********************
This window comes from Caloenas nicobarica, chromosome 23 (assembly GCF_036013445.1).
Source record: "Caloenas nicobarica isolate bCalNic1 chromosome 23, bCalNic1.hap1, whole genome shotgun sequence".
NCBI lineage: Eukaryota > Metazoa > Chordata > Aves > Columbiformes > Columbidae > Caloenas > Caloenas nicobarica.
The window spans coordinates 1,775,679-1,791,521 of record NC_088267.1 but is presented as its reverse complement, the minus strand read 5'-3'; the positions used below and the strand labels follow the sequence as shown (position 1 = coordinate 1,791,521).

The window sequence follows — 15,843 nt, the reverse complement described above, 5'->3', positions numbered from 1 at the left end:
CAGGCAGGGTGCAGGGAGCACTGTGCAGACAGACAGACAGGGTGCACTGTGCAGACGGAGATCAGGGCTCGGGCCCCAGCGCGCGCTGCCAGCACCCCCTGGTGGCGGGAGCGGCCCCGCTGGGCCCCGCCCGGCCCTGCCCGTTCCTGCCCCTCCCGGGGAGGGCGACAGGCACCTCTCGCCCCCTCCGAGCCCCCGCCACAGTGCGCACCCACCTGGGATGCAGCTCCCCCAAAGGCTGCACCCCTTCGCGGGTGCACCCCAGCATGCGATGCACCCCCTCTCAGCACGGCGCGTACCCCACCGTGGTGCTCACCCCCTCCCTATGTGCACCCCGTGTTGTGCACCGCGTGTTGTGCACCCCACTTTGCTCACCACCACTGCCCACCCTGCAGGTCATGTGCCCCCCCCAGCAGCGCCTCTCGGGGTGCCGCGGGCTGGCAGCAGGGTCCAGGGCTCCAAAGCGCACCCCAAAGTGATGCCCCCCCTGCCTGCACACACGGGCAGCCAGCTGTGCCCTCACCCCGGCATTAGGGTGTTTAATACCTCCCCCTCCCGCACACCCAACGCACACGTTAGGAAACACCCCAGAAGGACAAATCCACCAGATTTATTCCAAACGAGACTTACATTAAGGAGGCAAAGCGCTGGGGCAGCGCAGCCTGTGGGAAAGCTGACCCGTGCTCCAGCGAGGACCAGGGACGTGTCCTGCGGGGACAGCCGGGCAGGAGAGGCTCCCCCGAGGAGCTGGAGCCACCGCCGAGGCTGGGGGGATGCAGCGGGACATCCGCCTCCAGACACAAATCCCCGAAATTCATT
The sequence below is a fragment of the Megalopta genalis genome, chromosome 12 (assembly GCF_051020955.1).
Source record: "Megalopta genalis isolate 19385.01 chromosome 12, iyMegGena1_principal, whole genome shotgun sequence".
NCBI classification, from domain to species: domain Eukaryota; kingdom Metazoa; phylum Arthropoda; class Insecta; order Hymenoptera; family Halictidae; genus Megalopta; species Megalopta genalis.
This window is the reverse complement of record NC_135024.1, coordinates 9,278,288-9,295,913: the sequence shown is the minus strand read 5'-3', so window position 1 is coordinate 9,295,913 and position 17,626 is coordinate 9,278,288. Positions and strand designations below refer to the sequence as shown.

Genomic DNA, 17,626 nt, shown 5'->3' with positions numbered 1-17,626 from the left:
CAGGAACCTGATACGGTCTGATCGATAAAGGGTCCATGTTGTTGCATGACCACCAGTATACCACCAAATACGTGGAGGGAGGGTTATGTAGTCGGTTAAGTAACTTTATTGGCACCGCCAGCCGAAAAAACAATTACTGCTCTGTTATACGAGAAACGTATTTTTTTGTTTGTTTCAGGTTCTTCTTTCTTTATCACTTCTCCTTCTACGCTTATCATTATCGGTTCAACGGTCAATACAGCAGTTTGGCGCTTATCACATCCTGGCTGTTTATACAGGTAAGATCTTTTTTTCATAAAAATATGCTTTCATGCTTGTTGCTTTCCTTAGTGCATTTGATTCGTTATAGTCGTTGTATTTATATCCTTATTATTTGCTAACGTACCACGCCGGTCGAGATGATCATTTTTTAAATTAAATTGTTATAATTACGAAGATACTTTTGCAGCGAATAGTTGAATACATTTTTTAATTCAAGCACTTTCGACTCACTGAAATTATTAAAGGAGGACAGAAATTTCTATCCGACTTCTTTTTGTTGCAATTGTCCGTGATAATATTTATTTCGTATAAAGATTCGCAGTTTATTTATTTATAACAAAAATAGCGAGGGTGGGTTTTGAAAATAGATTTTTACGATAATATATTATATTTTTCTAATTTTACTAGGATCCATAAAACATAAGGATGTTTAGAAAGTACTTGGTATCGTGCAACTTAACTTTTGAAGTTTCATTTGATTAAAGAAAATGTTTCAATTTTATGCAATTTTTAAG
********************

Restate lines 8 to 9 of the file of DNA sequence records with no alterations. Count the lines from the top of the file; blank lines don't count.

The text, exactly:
Source record: "Megalopta genalis isolate 19385.01 chromosome 12, iyMegGena1_principal, whole genome shotgun sequence".
NCBI classification, from domain to species: domain Eukaryota; kingdom Metazoa; phylum Arthropoda; class Insecta; order Hymenoptera; family Halictidae; genus Megalopta; species Megalopta genalis.